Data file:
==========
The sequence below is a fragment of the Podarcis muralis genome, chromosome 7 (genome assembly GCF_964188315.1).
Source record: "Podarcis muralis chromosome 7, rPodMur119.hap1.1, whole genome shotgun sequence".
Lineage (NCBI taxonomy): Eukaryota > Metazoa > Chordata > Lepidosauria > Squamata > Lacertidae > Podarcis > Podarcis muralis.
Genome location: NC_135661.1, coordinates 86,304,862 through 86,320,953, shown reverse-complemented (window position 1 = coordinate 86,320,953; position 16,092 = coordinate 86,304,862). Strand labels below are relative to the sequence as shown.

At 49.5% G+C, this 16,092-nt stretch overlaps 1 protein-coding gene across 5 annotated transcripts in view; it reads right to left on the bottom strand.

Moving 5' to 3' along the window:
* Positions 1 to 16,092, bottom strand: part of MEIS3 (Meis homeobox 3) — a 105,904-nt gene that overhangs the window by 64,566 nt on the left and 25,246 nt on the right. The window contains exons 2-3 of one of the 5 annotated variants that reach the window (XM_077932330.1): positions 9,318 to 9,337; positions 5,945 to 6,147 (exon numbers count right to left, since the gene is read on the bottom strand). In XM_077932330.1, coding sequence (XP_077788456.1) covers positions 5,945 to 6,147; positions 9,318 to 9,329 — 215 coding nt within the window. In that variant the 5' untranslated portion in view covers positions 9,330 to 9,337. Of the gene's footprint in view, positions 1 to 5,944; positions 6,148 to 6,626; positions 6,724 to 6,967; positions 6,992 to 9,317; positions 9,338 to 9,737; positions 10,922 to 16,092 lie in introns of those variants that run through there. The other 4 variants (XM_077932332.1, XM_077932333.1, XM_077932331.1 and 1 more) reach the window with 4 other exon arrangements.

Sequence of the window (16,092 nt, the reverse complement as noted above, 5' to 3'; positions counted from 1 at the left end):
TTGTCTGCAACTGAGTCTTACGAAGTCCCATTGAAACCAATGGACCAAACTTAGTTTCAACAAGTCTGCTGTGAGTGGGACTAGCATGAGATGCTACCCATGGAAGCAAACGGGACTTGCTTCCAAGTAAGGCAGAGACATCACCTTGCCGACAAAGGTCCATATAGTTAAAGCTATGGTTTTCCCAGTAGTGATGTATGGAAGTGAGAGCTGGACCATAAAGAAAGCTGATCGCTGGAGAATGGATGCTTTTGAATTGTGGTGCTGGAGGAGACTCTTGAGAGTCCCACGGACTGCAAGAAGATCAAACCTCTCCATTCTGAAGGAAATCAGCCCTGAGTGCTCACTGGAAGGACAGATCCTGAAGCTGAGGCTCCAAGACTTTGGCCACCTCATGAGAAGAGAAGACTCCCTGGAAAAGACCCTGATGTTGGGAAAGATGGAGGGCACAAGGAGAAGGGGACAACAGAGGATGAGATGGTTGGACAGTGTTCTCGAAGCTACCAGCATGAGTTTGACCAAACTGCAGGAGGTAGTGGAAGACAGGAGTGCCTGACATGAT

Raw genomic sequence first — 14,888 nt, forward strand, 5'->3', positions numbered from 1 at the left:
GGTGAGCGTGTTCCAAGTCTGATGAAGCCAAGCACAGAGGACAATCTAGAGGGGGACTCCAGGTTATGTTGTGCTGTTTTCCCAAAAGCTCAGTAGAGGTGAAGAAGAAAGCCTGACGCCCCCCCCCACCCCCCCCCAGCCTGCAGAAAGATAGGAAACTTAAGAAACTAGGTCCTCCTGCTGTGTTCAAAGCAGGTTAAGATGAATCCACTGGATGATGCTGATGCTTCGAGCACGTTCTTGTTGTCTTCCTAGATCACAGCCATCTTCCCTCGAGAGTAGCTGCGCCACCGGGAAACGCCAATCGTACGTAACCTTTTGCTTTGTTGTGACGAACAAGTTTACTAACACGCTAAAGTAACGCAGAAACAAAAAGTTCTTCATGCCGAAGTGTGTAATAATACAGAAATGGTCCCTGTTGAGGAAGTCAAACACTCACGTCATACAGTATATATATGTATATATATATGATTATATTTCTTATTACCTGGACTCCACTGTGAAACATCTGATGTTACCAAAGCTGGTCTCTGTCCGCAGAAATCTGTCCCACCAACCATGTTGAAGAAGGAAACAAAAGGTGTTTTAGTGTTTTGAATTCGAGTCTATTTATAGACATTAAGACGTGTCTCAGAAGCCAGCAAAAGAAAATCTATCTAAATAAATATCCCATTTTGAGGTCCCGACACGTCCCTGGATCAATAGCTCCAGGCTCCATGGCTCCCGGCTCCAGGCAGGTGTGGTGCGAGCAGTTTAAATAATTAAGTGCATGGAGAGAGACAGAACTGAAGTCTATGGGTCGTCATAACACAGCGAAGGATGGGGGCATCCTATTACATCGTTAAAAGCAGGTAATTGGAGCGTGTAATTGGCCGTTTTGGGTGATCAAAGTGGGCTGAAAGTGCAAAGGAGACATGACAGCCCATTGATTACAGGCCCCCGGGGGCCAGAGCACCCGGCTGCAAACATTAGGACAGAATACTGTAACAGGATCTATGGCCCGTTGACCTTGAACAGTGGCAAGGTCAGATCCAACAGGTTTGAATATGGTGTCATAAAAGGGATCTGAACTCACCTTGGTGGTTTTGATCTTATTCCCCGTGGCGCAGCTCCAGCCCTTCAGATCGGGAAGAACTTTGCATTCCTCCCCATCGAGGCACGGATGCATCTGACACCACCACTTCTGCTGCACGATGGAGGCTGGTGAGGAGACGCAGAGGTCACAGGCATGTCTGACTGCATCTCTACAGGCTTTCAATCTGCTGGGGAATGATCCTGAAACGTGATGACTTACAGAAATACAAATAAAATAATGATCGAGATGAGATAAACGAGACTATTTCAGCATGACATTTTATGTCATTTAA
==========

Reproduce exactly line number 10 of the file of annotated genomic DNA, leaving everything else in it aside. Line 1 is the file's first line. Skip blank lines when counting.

Raw genomic sequence first — 14,888 nt, forward strand, 5'->3', positions numbered from 1 at the left: